Shared decision making is the only outcome that matters in evidence based medicine


Over the years I’ve made a variety of arguments about contemporary midwifery and lactivist philosophies:

1. They subvert science by exaggerating benefits of favored treatment options (unmedicated vaginal birth and breastfeeding).

2. They threaten safety by ignoring risks of favored treatment options.

3. They falsely declare favored treatments save money but neglect to include costs.

4. They are multi billion dollar businesses, not selfless provision of care.

5. They are anti-feminist because they judge women by the function of their reproductive organs.

But even if we were to ignore all these faults, we would still be left with the biggest drawback of them all; contemporary midwifery and lactivist philosophy are unethical.

[pullquote align=”right” cite=”” link=”” color=”” class=”” size=””]It is unethical to use population level outcomes as justification to ignore patient preferences.[/pullquote]


As the authors of Shared decision is the only outcome that matters when it comes to evaluating evidence-based practice explain:

[E]valuations of the impact of evidence-based practice (EBP) are invariably focused on improving population-level health outcomes (overall incidence of heart attacks or hospitalisations) rather than at the individual patient level.

We believe this focus is inappropriate and fundamentally flawed for the following reasons.

Population-level health outcomes rarely if ever take into account patient values and preferences and therefore by definition fly directly in the face of the fundamental goals and definition of EBP. Ignoring patient values and preferences or at least not placing them at the forefront of decision making legitimises the argument that the presence of effects at population levels is sufficient justification for recommending treatments even though the absolute magnitude of these changes clearly may not be important to all individual patients.

The authors are not writing about efforts to promote unmedicated vaginal birth or breastfeeding, but they could be. The problem is:

[A] fundamental misunderstanding many have about EBP: that the rationale and justification for EBP relies on being able to demonstrate that EBP somehow should lead to better clinical outcomes. This common misunderstanding pervades the current scientific discourse around EBP and impedes how, as a society, we should practice medicine. EBP is about taking care of individuals and is not about the insensitive use of population-based evidence. As soon as the question moves to one of clinical outcomes, this individual-to-population frame-shift occurs and clinicians often consider scientific probability at aggregate levels. Looking at outcomes for individuals is entirely different from thinking about evidence from large groups in trials and in cohorts.

In other words, EVEN IF unmedicated vaginal birth or breastfeeding are shown to have population level benefits, that does NOT justify pressuring patients to make those choices. That’s because scientific evidence is a tool akin to a measuring tape to be used to evaluate various treatment options, not a cudgel to be used to beat patients into conformity.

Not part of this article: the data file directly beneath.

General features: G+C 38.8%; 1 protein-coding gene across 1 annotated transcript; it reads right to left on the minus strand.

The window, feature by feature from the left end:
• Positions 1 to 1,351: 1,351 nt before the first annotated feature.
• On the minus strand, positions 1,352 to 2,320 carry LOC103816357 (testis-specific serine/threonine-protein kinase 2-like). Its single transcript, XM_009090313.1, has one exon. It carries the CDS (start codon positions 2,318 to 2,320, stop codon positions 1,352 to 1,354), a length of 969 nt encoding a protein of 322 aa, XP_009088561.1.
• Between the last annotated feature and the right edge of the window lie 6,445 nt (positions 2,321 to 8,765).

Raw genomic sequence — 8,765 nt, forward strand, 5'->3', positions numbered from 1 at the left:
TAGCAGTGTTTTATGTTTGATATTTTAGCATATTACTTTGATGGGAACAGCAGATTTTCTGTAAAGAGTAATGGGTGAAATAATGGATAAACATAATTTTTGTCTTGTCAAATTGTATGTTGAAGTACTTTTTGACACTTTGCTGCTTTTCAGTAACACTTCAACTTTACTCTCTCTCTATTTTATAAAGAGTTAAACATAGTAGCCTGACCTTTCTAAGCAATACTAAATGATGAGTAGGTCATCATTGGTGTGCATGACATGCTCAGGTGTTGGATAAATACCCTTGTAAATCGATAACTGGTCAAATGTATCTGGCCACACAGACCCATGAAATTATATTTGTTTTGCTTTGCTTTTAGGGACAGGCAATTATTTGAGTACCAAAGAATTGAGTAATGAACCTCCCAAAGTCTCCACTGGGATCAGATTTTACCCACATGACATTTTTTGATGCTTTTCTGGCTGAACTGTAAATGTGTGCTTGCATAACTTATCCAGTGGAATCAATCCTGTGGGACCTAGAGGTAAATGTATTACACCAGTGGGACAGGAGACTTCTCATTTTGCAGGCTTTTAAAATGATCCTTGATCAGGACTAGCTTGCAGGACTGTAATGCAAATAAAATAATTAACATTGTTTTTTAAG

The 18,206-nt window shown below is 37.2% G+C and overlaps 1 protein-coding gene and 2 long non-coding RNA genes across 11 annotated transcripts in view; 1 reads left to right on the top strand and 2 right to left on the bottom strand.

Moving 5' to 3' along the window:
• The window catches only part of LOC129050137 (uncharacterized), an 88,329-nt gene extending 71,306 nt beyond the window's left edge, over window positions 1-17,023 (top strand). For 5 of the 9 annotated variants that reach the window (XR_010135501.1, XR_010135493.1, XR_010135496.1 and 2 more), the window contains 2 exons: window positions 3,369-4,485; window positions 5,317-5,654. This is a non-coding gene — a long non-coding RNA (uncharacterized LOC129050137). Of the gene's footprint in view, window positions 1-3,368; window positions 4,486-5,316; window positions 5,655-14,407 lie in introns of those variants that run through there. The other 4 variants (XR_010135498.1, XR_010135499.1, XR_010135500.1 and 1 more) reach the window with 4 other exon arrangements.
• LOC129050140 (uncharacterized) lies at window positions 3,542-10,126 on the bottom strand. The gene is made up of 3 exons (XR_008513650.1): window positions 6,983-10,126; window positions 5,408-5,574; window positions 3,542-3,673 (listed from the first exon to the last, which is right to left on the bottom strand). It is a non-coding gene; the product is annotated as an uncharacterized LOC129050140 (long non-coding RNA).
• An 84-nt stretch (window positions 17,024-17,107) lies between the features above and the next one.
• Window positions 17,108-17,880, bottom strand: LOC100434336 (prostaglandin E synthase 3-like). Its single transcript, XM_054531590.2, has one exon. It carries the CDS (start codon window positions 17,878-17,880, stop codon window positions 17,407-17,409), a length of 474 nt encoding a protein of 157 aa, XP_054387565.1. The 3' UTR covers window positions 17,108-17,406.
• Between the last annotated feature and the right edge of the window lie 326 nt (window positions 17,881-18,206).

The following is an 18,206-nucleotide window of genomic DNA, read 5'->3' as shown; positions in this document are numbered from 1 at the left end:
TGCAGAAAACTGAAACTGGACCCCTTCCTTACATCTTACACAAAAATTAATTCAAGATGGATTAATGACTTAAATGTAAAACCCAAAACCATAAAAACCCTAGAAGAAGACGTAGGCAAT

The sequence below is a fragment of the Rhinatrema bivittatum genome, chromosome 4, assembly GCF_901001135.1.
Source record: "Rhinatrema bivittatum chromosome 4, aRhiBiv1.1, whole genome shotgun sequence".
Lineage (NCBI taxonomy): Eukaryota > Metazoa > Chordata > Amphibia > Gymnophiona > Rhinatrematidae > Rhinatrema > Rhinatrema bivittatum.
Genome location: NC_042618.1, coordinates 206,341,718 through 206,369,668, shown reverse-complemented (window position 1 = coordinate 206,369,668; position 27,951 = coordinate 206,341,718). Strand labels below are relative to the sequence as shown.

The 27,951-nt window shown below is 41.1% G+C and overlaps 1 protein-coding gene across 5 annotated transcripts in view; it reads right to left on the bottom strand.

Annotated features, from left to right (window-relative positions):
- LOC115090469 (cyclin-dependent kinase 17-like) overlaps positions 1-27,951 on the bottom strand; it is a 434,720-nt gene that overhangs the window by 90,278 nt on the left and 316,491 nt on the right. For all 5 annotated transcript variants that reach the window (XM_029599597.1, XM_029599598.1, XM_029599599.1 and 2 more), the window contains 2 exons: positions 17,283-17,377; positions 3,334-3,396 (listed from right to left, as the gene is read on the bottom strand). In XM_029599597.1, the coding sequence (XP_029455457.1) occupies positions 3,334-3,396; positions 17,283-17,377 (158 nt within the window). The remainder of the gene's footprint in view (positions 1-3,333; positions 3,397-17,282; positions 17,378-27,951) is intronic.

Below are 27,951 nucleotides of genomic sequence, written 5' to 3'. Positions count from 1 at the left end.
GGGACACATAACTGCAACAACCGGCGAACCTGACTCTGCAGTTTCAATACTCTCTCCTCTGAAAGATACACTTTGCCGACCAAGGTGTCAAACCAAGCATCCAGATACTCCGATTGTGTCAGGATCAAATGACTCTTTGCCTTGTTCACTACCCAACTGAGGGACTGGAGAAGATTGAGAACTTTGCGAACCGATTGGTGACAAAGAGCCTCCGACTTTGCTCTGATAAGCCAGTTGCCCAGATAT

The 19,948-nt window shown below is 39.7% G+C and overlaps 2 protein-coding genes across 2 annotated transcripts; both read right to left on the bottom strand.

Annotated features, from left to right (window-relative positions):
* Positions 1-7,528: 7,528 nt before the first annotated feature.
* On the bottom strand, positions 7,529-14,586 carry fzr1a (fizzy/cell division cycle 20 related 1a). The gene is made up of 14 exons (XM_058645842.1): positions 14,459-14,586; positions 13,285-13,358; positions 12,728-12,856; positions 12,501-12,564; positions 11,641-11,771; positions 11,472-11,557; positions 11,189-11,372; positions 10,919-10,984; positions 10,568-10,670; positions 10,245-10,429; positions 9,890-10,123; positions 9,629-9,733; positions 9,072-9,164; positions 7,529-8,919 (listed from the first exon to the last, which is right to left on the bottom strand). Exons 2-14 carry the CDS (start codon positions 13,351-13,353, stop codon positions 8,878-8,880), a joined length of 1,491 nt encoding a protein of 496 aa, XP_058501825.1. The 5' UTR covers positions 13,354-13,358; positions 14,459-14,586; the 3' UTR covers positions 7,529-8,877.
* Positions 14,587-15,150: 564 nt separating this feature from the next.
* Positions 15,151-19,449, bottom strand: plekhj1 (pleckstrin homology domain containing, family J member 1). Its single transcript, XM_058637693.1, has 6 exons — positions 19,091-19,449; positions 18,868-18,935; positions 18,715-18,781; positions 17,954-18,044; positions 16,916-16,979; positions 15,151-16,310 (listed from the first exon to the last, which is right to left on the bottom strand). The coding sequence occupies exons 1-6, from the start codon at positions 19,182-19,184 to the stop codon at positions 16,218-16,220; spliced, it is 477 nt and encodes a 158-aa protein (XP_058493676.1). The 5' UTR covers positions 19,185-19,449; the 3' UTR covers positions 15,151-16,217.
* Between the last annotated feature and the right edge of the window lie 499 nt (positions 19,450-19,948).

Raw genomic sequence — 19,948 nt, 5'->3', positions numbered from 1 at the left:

So, for example, we can counsel a patient about the population level outcomes of various treatments for a his metastatic cancer, but it would be unethical to pressure him to choose the option that has the best population benefit if it does not comport with his preferences.

So, for example we can counsel a pregnant woman whose fetus has a severe brain malformation about the dismal population level outcomes for babies like hers, but it would be unethical to pressure her to terminate the pregnancy if that does not comport with her personal beliefs.

So, for example, we can counsel a pregnant woman about increased systemic risks of a C-sections, but it is unethical to refuse maternal request C-sections.

So, for example, we can counsel a new mother that breastfeeding has population level benefits for babies, but it is unethical to pressure her to breastfeed because that is “best.”

The authors include a graphic that offers even more examples of what evidence based practice is NOT.


It’s NOT about saving money so it wouldn’t matter if vaginal births and breastfeeding save money (although they don’t).
It’s NOT only about the results of clinical trials and systematic reviews so no amount of scientific evidence on the “risks” of epidurals or formula feeding should be used to prevent a woman from opting for either one.
It’s NOT about achieving a specific outcome; it’s about achieving the outcome the patient prefers.

It is about using the best available evidence in a hierarchical way to answer clinical questions. But the answer to the clinical question is NOT the ethical determinant of the treatment, the patient’s decision is the determinant.

The authors conclude:

Evaluating evidence based practice decisions — N always=1

As healthcare professionals, we accept the need to explain to patients there is evidence of effective treatments at population levels. However, the decision whether to adopt most treatments at an individual level is a decision that is unique, context-based and derived by careful deliberation about trade-offs. This careful deliberation defines EBP, and in the vast majority of circumstances, the only outcome of relevance for EBP is to measure whether a shared decision was made.

The bottom line is that no amount of population based evidence justifies ignoring the needs and desires of the individual patient.